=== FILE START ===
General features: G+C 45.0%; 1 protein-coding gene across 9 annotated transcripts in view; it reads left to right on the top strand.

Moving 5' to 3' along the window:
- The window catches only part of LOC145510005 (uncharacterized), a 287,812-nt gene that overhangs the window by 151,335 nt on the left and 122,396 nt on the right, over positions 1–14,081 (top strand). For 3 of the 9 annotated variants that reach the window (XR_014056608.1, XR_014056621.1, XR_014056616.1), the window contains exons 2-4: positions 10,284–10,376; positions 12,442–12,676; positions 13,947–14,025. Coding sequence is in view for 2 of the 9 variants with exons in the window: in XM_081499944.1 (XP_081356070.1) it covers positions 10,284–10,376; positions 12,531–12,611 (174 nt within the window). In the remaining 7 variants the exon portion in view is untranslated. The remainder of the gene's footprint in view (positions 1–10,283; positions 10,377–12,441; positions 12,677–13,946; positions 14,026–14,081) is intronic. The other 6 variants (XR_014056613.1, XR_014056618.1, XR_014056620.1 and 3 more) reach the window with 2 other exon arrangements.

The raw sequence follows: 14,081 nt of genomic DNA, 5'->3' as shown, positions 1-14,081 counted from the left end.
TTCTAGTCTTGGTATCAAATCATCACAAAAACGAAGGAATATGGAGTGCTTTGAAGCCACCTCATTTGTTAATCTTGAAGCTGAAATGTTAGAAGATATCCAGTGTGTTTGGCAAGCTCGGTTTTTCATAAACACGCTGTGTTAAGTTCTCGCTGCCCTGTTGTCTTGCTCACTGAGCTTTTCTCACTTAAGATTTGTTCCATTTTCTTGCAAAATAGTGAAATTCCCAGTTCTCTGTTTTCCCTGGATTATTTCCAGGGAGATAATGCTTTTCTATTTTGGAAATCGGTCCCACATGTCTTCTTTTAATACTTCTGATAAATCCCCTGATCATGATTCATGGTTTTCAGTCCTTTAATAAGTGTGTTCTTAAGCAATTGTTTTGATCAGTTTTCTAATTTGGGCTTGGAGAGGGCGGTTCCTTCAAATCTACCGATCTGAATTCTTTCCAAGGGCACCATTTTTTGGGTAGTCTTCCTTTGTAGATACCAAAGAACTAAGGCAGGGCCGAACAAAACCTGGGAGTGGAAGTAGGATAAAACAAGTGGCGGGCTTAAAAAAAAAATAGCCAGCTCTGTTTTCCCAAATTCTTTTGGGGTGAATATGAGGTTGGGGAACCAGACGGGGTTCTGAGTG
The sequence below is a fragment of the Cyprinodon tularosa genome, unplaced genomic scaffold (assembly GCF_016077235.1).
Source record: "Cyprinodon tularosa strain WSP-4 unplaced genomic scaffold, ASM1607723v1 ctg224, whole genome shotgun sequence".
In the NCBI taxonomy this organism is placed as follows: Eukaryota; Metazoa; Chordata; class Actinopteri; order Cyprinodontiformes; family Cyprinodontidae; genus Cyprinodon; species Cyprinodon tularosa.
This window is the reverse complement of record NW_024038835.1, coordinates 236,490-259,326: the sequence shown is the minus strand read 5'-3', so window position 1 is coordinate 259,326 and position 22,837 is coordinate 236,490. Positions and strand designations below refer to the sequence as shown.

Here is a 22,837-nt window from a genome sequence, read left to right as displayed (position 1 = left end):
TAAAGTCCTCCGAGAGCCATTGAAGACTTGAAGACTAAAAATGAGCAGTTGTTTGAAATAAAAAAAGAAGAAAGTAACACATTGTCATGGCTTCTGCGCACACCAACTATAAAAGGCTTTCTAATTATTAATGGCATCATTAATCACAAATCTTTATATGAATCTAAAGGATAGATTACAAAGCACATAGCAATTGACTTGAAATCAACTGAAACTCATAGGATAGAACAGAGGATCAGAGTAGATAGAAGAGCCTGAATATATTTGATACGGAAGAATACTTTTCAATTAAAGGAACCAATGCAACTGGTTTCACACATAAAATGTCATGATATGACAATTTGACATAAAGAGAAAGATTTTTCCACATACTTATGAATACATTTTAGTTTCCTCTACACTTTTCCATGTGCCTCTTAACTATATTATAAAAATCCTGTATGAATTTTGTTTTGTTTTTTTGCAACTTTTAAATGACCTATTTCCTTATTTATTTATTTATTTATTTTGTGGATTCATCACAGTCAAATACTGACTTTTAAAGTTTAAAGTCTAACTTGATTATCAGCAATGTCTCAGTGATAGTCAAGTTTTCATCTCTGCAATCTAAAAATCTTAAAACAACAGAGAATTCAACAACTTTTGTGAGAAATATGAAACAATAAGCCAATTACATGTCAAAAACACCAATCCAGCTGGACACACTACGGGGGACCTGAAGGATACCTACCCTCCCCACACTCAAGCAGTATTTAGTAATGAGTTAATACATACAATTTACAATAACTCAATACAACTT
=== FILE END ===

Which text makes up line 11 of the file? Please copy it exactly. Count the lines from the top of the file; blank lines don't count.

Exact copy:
TAAAGTCCTCCGAGAGCCATTGAAGACTTGAAGACTAAAAATGAGCAGTTGTTTGAAATAAAAAAAGAAGAAAGTAACACATTGTCATGGCTTCTGCGCACACCAACTATAAAAGGCTTTCTAATTATTAATGGCATCATTAATCACAAATCTTTATATGAATCTAAAGGATAGATTACAAAGCACATAGCAATTGACTTGAAATCAACTGAAACTCATAGGATAGAACAGAGGATCAGAGTAGATAGAAGAGCCTGAATATATTTGATACGGAAGAATACTTTTCAATTAAAGGAACCAATGCAACTGGTTTCACACATAAAATGTCATGATATGACAATTTGACATAAAGAGAAAGATTTTTCCACATACTTATGAATACATTTTAGTTTCCTCTACACTTTTCCATGTGCCTCTTAACTATATTATAAAAATCCTGTATGAATTTTGTTTTGTTTTTTTGCAACTTTTAAATGACCTATTTCCTTATTTATTTATTTATTTATTTTGTGGATTCATCACAGTCAAATACTGACTTTTAAAGTTTAAAGTCTAACTTGATTATCAGCAATGTCTCAGTGATAGTCAAGTTTTCATCTCTGCAATCTAAAAATCTTAAAACAACAGAGAATTCAACAACTTTTGTGAGAAATATGAAACAATAAGCCAATTACATGTCAAAAACACCAATCCAGCTGGACACACTACGGGGGACCTGAAGGATACCTACCCTCCCCACACTCAAGCAGTATTTAGTAATGAGTTAATACATACAATTTACAATAACTCAATACAACTT